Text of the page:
Transmission of Trauma

It is extremely common for children of Holocaust survivors to experience secondary-Post-Traumatic Stress Disorder as a result of being raised by an individual with such significant trauma.


Even children of Holocaust survivors who do not contract PTSD are likely to alter related aspects of their lives in response to this trauma.  This can be seen in a few key areas:


Traditional Jewish rituals carried a significant amount of traumatic weight for first-generation survivors, so second-generation survivors tended to engage in “ritual innovation,” the practice of altering these rituals, supposedly to separate the Jewish tradition from the horrors of the Holocaust and separate themselves from their traumatized parents.  Such ritual innovations included varying prayers traditionally spoken at meals, including and excluding certain foods from celebratory meals, and even the neglecting of more minor Jewish celebrations (Jacobs, 2011).


In a case study by Frie (2011) of culture, identity, and trauma in a bilingual analysis between a German-speaking second-generation Holocaust survivor, a researcher found that there is an inextricable link between language and this trauma.  An analysis of the pattern of shifts between English and German languages during therapy revealed that, when discussing the Holocaust, the second-generation survivor switched to English, theoretically because talking about the Holocaust in the German language is too painful.  Such an interesting pattern may indicate just how closely language is tied to identity, and how prevalent the trauma of first-generation survivors is in their offspring.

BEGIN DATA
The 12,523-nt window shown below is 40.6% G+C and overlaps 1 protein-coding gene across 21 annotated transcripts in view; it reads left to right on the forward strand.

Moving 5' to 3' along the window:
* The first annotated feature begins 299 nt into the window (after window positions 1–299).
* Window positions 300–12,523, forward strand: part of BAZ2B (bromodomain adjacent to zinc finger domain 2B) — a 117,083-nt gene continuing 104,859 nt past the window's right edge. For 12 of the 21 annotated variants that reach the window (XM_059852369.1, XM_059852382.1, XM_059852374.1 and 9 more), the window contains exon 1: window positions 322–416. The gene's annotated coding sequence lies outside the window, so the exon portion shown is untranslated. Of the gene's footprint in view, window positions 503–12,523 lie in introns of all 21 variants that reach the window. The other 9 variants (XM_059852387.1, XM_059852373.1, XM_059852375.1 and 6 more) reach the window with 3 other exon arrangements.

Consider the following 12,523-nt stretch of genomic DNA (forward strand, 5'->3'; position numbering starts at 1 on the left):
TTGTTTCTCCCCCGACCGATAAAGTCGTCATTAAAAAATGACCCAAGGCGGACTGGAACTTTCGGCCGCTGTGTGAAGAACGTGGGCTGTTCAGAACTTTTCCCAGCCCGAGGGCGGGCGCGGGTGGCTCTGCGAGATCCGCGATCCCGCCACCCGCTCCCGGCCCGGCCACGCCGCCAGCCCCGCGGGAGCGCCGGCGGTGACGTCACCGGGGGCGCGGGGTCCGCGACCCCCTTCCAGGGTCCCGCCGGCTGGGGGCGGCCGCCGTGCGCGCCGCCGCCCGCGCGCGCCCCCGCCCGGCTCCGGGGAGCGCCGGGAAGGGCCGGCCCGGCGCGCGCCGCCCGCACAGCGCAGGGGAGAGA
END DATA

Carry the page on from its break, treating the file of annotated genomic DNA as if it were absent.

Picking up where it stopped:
Age differences

Transgenerational effects of the Holocaust have been clearly illustrated in research, and are stronger among middle-aged second-generation survivors.  This is particularly true as these individuals face age-related health declines, perhaps because they are forced to confront the mortality that their survivor parents did so long ago.  More physical health problems may be among second-generation survivors as well, especially among those who had two first-generation survivor parents.  This phenomenon has yet to be explained, especially as first-generation survivors tend to experience greater physical health than their non-survivor peers (Fridman et al., 2011).

Third-generation survivors

A study of grandchildren of survivors revealed that these individuals have a harder time emotionally adjusting to college as freshmen and tend to struggle with academic work in the first year of college more than non-survivors (Cohen, 2011).

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